Cairnpapple Hill
Cairnpapple Hill

Cairnpapple Hill is an important ritual centre atop a high hill, used for over 4,000 years from the Neolithic period to the early Christian era. Visitors can enter a reconstructed Bronze age cairn and see burial cists spanning thousands of years.


Around 3500 BC, the summit of Cairnpapple Hill began to be used for some form of ritual observances. A series of small hearths were built, and a number of ceremonial objects brought here, presumably as offerings. Among the objects were axe heads imported from as far away as Wales.

The ritual hearths are no longer visible, as they were covered over by later structures.

The second stage of use came around 3000 BC when an oval-shaped henge monument was created, formed of an inner ditch and an outer earthwork bank, with entrances on the north and south sides. The ditch was about 3 feet deep, cut down into the underlying rock, and about 12 feet wide. Inside the ditch was a pair of concentric oval rings formed of timber posts.

Inside the burial mound
Inside the burial mound

Bronze Age

Around 2000 BC a cairn built of clay and stone was built inside the earlier rings. The cairn stood 7 feet high and protected at least one burial. At the head stood a single standing stone about 8 feet tall.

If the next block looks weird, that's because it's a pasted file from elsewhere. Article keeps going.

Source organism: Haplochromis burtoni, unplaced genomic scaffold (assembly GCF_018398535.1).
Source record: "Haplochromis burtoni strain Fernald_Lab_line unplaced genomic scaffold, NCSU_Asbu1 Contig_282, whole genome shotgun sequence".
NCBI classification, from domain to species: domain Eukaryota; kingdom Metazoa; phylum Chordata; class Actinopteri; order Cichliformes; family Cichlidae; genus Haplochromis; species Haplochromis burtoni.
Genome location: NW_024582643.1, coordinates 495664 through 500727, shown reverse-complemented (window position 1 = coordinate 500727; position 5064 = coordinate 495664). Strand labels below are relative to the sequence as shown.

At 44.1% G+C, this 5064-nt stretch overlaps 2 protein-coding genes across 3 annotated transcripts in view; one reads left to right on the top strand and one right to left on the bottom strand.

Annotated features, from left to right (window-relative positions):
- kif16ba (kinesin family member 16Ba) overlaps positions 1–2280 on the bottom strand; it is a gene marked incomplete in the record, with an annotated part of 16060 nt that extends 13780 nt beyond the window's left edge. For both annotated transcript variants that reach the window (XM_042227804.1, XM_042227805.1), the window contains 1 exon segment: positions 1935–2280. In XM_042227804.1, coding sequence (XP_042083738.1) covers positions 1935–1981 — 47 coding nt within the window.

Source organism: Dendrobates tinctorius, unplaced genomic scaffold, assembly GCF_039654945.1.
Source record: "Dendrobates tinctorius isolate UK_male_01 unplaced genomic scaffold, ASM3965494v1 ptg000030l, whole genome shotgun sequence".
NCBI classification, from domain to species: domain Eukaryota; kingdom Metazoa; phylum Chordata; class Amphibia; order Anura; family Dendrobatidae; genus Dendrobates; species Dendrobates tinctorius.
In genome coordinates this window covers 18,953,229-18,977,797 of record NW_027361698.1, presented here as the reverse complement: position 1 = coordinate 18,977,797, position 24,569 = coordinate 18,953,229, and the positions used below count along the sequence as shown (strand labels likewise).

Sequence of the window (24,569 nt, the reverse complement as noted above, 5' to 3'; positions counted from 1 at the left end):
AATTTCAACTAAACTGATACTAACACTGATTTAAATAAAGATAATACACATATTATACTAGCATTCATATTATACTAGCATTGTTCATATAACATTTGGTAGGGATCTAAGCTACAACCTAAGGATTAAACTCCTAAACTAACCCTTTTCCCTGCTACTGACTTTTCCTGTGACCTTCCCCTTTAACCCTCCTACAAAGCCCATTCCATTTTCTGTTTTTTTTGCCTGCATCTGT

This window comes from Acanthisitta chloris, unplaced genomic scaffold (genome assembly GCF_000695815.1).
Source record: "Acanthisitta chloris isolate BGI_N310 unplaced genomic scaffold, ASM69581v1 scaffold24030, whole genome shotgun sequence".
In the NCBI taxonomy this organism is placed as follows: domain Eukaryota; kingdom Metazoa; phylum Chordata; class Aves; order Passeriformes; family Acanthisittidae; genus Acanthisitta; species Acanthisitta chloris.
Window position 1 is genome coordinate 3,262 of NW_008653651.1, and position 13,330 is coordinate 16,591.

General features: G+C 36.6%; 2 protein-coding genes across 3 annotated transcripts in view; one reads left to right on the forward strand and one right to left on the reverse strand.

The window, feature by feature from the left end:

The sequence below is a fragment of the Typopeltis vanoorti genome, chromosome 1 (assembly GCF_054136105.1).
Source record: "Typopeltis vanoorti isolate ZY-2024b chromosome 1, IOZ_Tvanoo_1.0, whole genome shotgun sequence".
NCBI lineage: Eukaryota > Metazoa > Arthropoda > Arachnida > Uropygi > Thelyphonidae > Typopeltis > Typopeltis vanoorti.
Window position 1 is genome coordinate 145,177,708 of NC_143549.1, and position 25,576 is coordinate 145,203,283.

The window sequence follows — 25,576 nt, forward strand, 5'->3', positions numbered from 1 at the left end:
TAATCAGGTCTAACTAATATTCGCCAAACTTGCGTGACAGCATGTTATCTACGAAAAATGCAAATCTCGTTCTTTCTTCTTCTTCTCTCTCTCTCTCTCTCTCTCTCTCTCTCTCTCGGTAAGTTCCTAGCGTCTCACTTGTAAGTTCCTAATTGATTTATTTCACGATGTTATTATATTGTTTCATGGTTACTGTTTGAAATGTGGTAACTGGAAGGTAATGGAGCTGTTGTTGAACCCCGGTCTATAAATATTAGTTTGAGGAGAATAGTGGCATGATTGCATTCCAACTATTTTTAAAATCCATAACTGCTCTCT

Traces of wooden objects were found with the burial, including remnants of a club and a ritual mask that covered the dead person's face. Beside the skeleton were 2 Beaker pots, which probably held food and drink. Outside the cairn was an arc of 7 pits. Six of the pits held created bones, and a pair of bone pins were found.

Later in the Bronze Age, the cairn was covered by a larger cairn about 50 feet wide, bounded by a kerb of upright stones. Within this second cairn were several a burial cists. Still later the entire site was covered in a third cairn, stretching over 100 feet across and completely covering the original henge ditch and bank. Within this third cairn were a pair of cremation burials. contained in upturned urns.

Christian Era

Some time between AD 500 and AD 1000 4 graves were inserted into the east end of the site. These graves were originally thought to belong to the Iron age, but because the graves are oriented on an east-west axis they are now considered early Christian.

The site was excavated in the 1940s. Those excavations have been covered by a concrete dome which attempts to show visitors how the interior of the second cairn looked when built. Within this modern 'cairn' you can see reconstructed graves. Outside this concrete cairn the various phases of burial are exposed, and marked with different coloured gravel to make it easier to understand the chronology of the site.

There are fantastic views from the summit of the hill; on a clear day you can see as far as Arran. There is a modern visitor centre with an exhibition about the history of the site. The cairn is open seasonally, and there are regular guided tours available.